Credits: 60 ECTS
Term: 1 year (part time study also available)
Accreditation by Domuni University
Entry Requirements: Completion of Secondary education, ‘A’ level, International Baccalaureat or equivalent.
Canon Law, First Cycle, Second Year
After the first year of the first cycle of Canon Law , this second year deepens general education in philosophy and theology. Metaphysics is a very important field of philosophy , especially for theologians. During this second year of the first cycle of Canon Law, an evaluation will be made as to whether students may progress onto the second cycle, the Matsters course. The second year of undergraduate Canon Law degree is divided into two semesters (semester 3 and 4 semester , following semester of the first year ) totaling 60 ECTS .
The second year of the first cycle of Canon Law includes the following courses:
Metaphysics is the study of things in their ultimate causes. As such, the specialty of metaphysics is that it seeks the final explanation or the ultimate causes of things precisely in so far as they are, in so far as they exist, or in so far as they are real. Aristotle called it “First Philosophy” or “Theology” since it leads to the first principle or the ultimate explanation of all things.
All human knowledge begins with sense experience but can terminate sometimes in the senses, or in the imagination or in the intellect alone . Accordingly we can distinguish between three levels of scientific knowledge corresponding to the three degrees of abstraction from matter which can be made by the intellect in its examination of reality.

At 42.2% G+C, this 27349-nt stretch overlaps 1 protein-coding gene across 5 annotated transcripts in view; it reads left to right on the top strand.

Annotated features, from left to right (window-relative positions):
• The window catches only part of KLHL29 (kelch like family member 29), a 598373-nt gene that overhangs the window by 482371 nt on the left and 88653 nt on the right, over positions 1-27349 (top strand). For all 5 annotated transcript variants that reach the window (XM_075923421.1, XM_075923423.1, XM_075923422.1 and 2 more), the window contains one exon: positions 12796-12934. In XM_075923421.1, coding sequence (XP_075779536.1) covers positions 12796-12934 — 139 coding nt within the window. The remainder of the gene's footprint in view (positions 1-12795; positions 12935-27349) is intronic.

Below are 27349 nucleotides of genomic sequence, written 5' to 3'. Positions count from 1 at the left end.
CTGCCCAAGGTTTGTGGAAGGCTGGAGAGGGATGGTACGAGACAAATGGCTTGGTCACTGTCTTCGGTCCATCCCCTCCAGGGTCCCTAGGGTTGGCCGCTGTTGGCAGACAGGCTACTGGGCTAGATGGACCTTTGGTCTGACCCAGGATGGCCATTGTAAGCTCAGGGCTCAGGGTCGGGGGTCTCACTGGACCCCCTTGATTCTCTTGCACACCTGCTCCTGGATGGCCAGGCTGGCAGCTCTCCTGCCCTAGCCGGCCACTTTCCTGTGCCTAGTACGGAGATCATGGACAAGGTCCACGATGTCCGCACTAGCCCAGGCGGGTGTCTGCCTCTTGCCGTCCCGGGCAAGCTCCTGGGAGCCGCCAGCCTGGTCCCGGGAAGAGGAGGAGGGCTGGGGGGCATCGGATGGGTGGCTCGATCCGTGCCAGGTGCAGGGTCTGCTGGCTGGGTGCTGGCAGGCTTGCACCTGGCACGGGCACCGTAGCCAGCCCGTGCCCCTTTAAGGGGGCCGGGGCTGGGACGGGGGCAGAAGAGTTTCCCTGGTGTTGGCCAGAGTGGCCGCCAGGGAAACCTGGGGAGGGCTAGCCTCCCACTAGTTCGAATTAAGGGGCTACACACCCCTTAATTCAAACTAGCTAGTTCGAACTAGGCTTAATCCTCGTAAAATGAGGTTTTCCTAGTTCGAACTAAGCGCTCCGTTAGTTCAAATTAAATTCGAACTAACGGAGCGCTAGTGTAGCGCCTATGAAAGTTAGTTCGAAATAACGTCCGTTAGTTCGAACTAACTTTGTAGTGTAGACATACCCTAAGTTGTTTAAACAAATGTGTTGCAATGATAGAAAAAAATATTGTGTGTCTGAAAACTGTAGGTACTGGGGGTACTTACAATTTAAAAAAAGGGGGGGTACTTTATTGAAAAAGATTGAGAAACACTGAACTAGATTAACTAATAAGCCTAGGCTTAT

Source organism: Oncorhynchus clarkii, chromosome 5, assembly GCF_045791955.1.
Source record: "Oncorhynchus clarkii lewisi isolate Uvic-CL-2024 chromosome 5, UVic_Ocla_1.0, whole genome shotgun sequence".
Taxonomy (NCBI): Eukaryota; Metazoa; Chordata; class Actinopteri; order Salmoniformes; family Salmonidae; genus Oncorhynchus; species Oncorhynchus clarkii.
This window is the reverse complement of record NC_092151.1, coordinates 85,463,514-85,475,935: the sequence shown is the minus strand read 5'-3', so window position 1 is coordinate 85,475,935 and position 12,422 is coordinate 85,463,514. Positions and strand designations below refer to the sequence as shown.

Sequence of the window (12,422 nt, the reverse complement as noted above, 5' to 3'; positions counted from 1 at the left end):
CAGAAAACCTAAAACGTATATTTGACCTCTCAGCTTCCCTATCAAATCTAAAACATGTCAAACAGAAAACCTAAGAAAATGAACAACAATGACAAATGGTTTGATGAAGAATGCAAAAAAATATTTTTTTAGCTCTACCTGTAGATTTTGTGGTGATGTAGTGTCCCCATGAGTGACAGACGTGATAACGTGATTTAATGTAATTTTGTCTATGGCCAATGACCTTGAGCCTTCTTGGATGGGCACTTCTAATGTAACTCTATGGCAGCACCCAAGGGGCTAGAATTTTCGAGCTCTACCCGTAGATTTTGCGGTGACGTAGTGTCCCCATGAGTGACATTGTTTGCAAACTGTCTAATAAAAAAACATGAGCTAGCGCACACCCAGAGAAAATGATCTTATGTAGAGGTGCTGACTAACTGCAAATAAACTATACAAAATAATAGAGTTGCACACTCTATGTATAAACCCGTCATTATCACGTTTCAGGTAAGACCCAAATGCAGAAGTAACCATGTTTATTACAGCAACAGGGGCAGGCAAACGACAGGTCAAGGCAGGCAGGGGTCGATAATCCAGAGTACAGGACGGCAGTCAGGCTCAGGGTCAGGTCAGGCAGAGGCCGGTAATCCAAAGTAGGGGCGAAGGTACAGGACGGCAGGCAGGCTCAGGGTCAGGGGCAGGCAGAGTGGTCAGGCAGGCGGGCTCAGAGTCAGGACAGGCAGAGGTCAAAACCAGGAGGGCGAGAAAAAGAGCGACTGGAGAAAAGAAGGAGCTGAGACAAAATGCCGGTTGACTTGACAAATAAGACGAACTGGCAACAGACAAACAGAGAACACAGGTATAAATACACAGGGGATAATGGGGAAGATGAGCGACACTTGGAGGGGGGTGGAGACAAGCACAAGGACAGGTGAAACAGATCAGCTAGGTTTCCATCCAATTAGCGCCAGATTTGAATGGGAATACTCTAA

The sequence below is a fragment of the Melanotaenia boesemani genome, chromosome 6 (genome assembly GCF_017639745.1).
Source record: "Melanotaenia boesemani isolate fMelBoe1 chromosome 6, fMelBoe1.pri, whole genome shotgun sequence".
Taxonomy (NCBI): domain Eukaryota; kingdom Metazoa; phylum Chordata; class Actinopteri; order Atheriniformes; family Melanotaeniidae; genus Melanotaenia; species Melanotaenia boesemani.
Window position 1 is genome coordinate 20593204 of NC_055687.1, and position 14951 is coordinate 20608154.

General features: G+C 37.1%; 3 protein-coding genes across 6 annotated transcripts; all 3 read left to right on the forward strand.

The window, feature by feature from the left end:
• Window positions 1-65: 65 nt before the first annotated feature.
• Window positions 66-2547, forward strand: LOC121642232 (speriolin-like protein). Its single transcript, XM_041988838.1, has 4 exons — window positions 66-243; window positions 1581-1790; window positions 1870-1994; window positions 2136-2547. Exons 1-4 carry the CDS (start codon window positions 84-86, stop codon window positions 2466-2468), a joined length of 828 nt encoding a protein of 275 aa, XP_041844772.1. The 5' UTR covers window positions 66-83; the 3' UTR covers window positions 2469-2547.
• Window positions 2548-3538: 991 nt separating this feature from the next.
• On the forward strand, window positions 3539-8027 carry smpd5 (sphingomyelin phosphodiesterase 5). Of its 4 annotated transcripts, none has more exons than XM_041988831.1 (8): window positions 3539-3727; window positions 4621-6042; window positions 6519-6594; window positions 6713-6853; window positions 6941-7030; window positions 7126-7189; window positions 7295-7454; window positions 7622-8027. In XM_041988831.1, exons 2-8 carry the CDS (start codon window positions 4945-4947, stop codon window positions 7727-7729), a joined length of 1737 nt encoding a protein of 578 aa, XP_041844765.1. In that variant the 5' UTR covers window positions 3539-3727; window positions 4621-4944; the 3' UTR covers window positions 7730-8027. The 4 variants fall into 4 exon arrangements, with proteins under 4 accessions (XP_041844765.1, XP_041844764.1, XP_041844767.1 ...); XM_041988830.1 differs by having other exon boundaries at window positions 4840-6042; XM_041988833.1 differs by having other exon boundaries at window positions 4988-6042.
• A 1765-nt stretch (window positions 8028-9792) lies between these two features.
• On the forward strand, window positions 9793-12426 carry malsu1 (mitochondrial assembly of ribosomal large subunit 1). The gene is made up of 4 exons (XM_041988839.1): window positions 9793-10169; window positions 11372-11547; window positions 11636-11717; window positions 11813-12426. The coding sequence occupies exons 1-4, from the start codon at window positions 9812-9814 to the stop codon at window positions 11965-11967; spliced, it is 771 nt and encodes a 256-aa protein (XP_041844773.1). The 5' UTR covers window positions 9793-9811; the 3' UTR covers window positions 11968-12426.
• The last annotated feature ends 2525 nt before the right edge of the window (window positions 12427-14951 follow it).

Catholic Social Teaching (also known as Catholic Social Doctrine) sums up the teachings of the Church on social justice issues. It promotes a vision of a just society that is grounded in the Sacred Scriptures and in the wisdom gathered from experience by the Christian community as it has responded to social, economic, and political issues throughout history.
In the previous course on Christology we have looked primarily at the Jesus of the Gospels, particularly the Synoptic Gospels: his life, death, and resurrection. We now will look more closely at how Jesus Christ, following upon his resurrection, and the disciples’ experience of the risen Jesus, gets handed on,-first within the New Testament itself by St. Paul and the Gospel of John,- but then later in the early Church picking up with those themes and developing them,- and also clarifying them in its conciliar teaching.
We have considered christologies in the New Testament, and in the early Church, as well as that of Thomas Aquinas as representative of the Middle Ages. How best to hand on the good news of who Jesus is gets re-thought throughout the centuries, always grounded in the previous Tradtion, but also respectful of new challenges. So in the twentieth century, thinking about Jesusfinds new contexts: Asia, Africa, Latin America, within feminist thought, within the context of religious pluralism. Christology, as all theology, confronts the challenge of inculturation. We present only a few efforts to think about Christology in these new contexts.
This course explores the mystery of the Church as seen in the light of Vatican II. The basic document is Lumen Gentium. The aim is to examine questions regarding origin, nature, structure, and mission of the Church. At the end of the course, the students will have a better understanding of the the nature, the structure, the work of the Church, and a better understanding of the ecclesiological teaching of the Second Vatican Council.